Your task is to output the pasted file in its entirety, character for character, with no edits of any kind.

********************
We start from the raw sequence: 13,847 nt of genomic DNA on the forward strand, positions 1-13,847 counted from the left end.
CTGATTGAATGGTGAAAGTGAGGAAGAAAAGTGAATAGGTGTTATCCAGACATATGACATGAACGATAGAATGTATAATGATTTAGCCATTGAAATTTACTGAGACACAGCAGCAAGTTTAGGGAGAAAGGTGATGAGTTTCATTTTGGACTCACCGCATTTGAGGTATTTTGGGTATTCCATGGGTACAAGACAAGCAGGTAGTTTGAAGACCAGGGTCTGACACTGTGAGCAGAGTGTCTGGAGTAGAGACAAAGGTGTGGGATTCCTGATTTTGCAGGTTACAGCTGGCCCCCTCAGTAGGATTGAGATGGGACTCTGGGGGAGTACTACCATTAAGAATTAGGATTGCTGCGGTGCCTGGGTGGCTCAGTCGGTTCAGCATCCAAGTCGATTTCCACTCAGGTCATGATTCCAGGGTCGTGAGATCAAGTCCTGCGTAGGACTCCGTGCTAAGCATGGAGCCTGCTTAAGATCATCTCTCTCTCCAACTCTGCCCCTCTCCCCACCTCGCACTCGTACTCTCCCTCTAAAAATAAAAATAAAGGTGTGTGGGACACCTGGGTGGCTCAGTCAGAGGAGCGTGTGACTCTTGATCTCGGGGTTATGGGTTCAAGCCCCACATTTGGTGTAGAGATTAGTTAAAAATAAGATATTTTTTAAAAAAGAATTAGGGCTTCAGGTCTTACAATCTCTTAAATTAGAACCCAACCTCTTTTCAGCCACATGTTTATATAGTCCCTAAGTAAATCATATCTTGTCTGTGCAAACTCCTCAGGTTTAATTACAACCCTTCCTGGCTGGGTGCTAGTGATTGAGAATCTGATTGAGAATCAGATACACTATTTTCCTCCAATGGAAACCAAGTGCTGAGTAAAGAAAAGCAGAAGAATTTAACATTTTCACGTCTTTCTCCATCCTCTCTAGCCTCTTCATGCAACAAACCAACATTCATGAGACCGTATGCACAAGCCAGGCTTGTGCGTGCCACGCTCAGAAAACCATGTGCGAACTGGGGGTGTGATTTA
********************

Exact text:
We start from the raw sequence: 13,847 nt of genomic DNA on the forward strand, positions 1-13,847 counted from the left end.
CTGATTGAATGGTGAAAGTGAGGAAGAAAAGTGAATAGGTGTTATCCAGACATATGACATGAACGATAGAATGTATAATGATTTAGCCATTGAAATTTACTGAGACACAGCAGCAAGTTTAGGGAGAAAGGTGATGAGTTTCATTTTGGACTCACCGCATTTGAGGTATTTTGGGTATTCCATGGGTACAAGACAAGCAGGTAGTTTGAAGACCAGGGTCTGACACTGTGAGCAGAGTGTCTGGAGTAGAGACAAAGGTGTGGGATTCCTGATTTTGCAGGTTACAGCTGGCCCCCTCAGTAGGATTGAGATGGGACTCTGGGGGAGTACTACCATTAAGAATTAGGATTGCTGCGGTGCCTGGGTGGCTCAGTCGGTTCAGCATCCAAGTCGATTTCCACTCAGGTCATGATTCCAGGGTCGTGAGATCAAGTCCTGCGTAGGACTCCGTGCTAAGCATGGAGCCTGCTTAAGATCATCTCTCTCTCCAACTCTGCCCCTCTCCCCACCTCGCACTCGTACTCTCCCTCTAAAAATAAAAATAAAGGTGTGTGGGACACCTGGGTGGCTCAGTCAGAGGAGCGTGTGACTCTTGATCTCGGGGTTATGGGTTCAAGCCCCACATTTGGTGTAGAGATTAGTTAAAAATAAGATATTTTTTAAAAAAGAATTAGGGCTTCAGGTCTTACAATCTCTTAAATTAGAACCCAACCTCTTTTCAGCCACATGTTTATATAGTCCCTAAGTAAATCATATCTTGTCTGTGCAAACTCCTCAGGTTTAATTACAACCCTTCCTGGCTGGGTGCTAGTGATTGAGAATCTGATTGAGAATCAGATACACTATTTTCCTCCAATGGAAACCAAGTGCTGAGTAAAGAAAAGCAGAAGAATTTAACATTTTCACGTCTTTCTCCATCCTCTCTAGCCTCTTCATGCAACAAACCAACATTCATGAGACCGTATGCACAAGCCAGGCTTGTGCGTGCCACGCTCAGAAAACCATGTGCGAACTGGGGGTGTGATTTA